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Secrets of Whitehawk Stonehenge to be revealed
5:10am Tuesday 22nd April 2014 in News
The secrets of the community behind “Whitehawk’s Stonehenge” are set to be uncovered.
Whitehawk Camp Community Archaeology Project has won almost £100,000 of Heritage Lottery Fund support for a new community-based archaeology project.
The project will attempt to learn more about the community who created the Whitehawk Camp monument 5,500 years ago – half a millennium before the more famous Stonehenge in Wiltshire.
The site was excavated in the 1920s and 1930s and marks the emergence of Britain’s first farming communities.
The project will look to promote the significance of the monument and work on improving the site and its archive.
The Whitehawk Camp partnership is formed of Centre for Applied Archaeology at University College London, Brighton and Hove City Council’s Royal Pavilion and Museums and Brighton and Hove Archaeological Society.
The project will involve the local community working with professional and skilled volunteers with a series of volunteering opportunities, workshops and events run at Brighton Museum and Art Gallery, Whitehawk Camp and other venues for a year from this month.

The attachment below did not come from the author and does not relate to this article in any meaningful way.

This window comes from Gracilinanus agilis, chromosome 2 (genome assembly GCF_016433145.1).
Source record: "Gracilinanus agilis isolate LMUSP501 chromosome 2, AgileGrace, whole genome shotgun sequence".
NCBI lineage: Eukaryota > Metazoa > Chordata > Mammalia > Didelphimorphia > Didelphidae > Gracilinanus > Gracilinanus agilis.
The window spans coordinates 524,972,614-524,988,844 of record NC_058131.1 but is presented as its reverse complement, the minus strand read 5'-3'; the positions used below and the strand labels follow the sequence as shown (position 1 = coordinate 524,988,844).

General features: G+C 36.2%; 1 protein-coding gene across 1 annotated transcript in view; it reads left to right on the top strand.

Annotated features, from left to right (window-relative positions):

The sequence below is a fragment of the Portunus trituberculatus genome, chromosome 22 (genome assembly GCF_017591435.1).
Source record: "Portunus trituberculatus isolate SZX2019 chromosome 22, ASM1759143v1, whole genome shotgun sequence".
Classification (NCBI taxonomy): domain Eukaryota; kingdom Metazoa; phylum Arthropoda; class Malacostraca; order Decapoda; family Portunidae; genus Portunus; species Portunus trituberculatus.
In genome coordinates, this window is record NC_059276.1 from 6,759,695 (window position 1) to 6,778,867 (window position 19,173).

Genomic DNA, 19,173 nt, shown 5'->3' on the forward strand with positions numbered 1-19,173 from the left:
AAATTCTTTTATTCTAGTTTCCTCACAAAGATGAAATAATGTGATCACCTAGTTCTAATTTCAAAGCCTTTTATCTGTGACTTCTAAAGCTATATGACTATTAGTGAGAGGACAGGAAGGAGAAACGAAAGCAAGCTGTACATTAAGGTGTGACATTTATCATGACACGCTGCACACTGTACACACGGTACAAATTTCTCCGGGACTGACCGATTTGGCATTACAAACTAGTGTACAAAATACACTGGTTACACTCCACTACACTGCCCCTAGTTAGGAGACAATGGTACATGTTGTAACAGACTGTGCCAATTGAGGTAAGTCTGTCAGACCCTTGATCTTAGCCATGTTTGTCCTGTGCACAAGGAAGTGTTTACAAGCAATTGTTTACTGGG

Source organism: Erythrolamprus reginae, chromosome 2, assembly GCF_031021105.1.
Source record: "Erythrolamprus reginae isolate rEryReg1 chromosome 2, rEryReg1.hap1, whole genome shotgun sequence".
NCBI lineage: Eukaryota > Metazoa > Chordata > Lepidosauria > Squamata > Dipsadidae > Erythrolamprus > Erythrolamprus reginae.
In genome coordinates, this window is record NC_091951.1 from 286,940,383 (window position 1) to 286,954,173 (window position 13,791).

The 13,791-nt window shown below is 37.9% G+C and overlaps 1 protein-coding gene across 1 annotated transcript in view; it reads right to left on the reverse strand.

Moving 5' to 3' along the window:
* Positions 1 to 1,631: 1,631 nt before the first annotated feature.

Volunteers will be taught the necessary skills required to catalogue and examine archaeological finds, undertake geophysical survey, excavate archaeological remains and undertake conservation work to the monument.
The prehistoric project will also use the latest digital media technology and create an archaeological archive report.
Councillor Geoffrey Bowden, chair of Brighton and Hove City Council’s economic development and culture committee, said: “Whitehawk Camp, older than Stonehenge, is on our doorstep and we are delighted that, with our partners, we have been suc¬ cessful in securing funds to increase understanding and highlight the importance of this historical site.
“This promises to be a real community effort and there will be opportunities for people to get involved in workshops at Brighton Museum and Art Gallery to study objects excavated from the site in the 1920s and 1930s, a community excavation at the site, and a range of other activities.”
For more details visit www.ucl.ac.uk/caa/whitehawk-hlf.
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